In his judgement in the case, Mr MacRitchie said the injunction would mean inhibiting the freedom of the press – “an extremely important right”.

But he said this was outweighed by the need to prevent “interference with the detection of serious crimes, which are specifically said to be taking place around Ascension  island.”

The affair has raised a number of human rights issues that are expected to be examined in the coming days.

There is also likely to be scrutiny of the actions of Mr Berbotto and the legal service on St Helena.

  • COMMENT: Responsible efforts by St Helena Online to find out the scope of reporting restrictions were unsuccessful. This resulted in the site being unable to report on matters of clear public interest that could, in fact, have been made public, without risk of perverting the course of justice. This became clear when a copy of the court judgement was received on Friday, 4 March 2016, only a day before the injunction would expire. I regard this obstruction as an unwarranted restraint on my human right to freedom of expression and will be considering my response. Simon Pipe, owner, St Helena Online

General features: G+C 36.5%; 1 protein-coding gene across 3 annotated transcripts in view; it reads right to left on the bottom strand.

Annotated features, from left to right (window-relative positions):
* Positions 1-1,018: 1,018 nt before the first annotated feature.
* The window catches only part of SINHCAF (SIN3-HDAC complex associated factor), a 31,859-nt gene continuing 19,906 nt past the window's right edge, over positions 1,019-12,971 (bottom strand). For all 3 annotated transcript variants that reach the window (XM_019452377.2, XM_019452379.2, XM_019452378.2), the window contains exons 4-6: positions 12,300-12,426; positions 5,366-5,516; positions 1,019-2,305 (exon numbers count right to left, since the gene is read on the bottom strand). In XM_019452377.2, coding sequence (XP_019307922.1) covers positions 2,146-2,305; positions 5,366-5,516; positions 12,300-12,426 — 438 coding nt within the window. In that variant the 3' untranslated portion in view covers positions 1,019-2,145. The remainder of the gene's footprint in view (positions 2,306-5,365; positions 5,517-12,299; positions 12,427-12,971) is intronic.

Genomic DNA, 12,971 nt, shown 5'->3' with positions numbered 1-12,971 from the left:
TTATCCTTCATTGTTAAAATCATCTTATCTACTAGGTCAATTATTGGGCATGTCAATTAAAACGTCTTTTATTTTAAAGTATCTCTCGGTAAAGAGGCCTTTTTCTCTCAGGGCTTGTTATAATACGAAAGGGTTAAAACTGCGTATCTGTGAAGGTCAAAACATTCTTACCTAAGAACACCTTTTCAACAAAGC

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House that: Andy auctions stamp painting for island charity

first day cover by andy crowe 1280Andy Crowe’s vivid paintings of St Helena’s capital city provided a colourful theme for a set of postage stamps. And now one of them is to be sold at auction to raise some capital for an island charity.

Readers are invited to place sealed bids in time for the auction on 17 March 2016.

Andy went to St Helena to improve social housing on the island, but made his mark in other ways as well: not least as a costumed stand-in for Napoleon at community events.

In his spare time he indulged his talent as an artist. The colours and shapes of buildings in Jamestown were a favourite theme.

Back home in the UK at the end of his contract, he has decided to take time out of housing work to chance his arm – as he puts it – as a working artist. He’s already built up a full order book.

He was so delighted to have his paintings chosen for the island stamps that he has decided to sell off his favourite, showing Main Street, for an island cause.